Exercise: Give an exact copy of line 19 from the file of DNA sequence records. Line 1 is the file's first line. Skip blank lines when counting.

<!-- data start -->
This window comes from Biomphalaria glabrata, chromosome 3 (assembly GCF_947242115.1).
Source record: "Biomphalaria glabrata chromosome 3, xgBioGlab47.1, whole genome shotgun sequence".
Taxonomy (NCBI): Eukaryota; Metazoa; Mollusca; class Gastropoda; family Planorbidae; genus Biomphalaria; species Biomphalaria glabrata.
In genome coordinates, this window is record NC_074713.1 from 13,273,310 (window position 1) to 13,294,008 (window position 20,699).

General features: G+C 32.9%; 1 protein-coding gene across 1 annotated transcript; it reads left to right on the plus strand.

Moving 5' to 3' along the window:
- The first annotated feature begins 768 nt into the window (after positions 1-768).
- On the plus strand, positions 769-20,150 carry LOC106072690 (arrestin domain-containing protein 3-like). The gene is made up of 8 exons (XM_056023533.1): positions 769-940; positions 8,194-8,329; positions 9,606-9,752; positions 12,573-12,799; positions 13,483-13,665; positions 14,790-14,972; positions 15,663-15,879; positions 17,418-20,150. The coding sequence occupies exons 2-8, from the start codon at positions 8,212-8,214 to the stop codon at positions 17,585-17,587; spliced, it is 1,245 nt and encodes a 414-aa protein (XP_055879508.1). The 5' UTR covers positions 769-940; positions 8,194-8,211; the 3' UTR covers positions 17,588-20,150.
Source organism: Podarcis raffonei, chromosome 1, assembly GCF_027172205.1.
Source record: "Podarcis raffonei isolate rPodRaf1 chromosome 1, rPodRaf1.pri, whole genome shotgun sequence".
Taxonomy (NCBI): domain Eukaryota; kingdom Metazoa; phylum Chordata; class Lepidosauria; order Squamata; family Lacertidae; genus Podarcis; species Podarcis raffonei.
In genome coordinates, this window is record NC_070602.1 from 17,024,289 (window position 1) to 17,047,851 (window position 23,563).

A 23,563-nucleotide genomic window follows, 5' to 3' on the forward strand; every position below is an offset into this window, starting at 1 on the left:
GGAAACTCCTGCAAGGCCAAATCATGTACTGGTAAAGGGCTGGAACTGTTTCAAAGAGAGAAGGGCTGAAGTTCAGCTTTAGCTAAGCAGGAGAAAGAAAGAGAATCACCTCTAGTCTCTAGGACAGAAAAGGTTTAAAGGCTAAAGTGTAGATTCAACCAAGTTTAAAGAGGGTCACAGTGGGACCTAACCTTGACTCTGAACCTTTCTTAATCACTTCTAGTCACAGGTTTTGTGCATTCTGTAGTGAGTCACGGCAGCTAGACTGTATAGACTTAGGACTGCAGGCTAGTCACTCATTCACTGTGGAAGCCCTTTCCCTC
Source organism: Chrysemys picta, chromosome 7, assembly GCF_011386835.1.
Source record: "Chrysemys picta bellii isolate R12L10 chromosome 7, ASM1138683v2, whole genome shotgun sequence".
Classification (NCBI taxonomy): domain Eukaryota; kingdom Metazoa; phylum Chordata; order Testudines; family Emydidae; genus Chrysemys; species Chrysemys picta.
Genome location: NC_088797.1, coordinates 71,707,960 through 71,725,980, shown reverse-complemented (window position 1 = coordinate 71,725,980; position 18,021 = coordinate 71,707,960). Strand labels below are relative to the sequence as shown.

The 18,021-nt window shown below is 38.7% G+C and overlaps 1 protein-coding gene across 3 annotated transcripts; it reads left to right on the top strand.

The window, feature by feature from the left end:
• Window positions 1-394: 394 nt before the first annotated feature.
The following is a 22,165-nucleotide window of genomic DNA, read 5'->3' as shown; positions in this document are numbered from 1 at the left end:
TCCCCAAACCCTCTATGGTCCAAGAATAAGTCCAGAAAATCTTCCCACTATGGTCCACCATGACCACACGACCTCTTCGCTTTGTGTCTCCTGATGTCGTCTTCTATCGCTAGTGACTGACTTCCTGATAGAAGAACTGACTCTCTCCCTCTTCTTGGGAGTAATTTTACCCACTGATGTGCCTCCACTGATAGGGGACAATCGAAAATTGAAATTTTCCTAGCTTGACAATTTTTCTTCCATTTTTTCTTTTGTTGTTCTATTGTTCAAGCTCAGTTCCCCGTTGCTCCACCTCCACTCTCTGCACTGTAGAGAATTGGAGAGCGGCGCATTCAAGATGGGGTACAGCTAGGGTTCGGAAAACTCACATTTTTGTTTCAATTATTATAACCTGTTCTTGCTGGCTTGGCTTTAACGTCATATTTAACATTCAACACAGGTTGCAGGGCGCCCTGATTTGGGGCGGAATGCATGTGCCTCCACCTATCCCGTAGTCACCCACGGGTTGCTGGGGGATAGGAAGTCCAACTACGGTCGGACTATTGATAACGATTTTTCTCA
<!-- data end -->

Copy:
The 18,021-nt window shown below is 38.7% G+C and overlaps 1 protein-coding gene across 3 annotated transcripts; it reads left to right on the top strand.